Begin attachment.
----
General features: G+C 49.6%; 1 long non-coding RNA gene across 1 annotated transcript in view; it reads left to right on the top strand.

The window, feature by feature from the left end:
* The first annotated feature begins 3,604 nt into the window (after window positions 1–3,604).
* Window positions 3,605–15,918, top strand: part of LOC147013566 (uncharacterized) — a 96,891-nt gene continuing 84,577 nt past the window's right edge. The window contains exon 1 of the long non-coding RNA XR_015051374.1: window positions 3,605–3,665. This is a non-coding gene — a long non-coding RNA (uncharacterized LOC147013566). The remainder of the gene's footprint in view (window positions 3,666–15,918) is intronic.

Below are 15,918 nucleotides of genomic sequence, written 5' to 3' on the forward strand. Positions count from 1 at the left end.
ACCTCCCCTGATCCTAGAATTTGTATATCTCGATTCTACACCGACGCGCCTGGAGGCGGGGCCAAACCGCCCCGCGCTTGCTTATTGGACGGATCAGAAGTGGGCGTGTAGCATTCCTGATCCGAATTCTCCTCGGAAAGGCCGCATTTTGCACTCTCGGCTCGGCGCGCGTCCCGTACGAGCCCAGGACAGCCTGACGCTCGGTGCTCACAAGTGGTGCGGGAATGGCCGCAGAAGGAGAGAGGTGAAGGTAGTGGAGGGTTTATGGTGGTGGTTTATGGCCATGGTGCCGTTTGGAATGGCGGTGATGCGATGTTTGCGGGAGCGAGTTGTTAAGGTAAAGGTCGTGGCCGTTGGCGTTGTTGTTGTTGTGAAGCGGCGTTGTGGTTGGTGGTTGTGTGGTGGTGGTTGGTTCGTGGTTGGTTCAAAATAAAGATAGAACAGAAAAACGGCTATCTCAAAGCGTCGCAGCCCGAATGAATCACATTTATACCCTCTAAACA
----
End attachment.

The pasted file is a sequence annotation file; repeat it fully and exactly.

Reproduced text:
General features: G+C 49.6%; 1 long non-coding RNA gene across 1 annotated transcript in view; it reads left to right on the top strand.

The window, feature by feature from the left end:
* The first annotated feature begins 3,604 nt into the window (after window positions 1–3,604).
* Window positions 3,605–15,918, top strand: part of LOC147013566 (uncharacterized) — a 96,891-nt gene continuing 84,577 nt past the window's right edge. The window contains exon 1 of the long non-coding RNA XR_015051374.1: window positions 3,605–3,665. This is a non-coding gene — a long non-coding RNA (uncharacterized LOC147013566). The remainder of the gene's footprint in view (window positions 3,666–15,918) is intronic.

Below are 15,918 nucleotides of genomic sequence, written 5' to 3' on the forward strand. Positions count from 1 at the left end.
ACCTCCCCTGATCCTAGAATTTGTATATCTCGATTCTACACCGACGCGCCTGGAGGCGGGGCCAAACCGCCCCGCGCTTGCTTATTGGACGGATCAGAAGTGGGCGTGTAGCATTCCTGATCCGAATTCTCCTCGGAAAGGCCGCATTTTGCACTCTCGGCTCGGCGCGCGTCCCGTACGAGCCCAGGACAGCCTGACGCTCGGTGCTCACAAGTGGTGCGGGAATGGCCGCAGAAGGAGAGAGGTGAAGGTAGTGGAGGGTTTATGGTGGTGGTTTATGGCCATGGTGCCGTTTGGAATGGCGGTGATGCGATGTTTGCGGGAGCGAGTTGTTAAGGTAAAGGTCGTGGCCGTTGGCGTTGTTGTTGTTGTGAAGCGGCGTTGTGGTTGGTGGTTGTGTGGTGGTGGTTGGTTCGTGGTTGGTTCAAAATAAAGATAGAACAGAAAAACGGCTATCTCAAAGCGTCGCAGCCCGAATGAATCACATTTATACCCTCTAAACA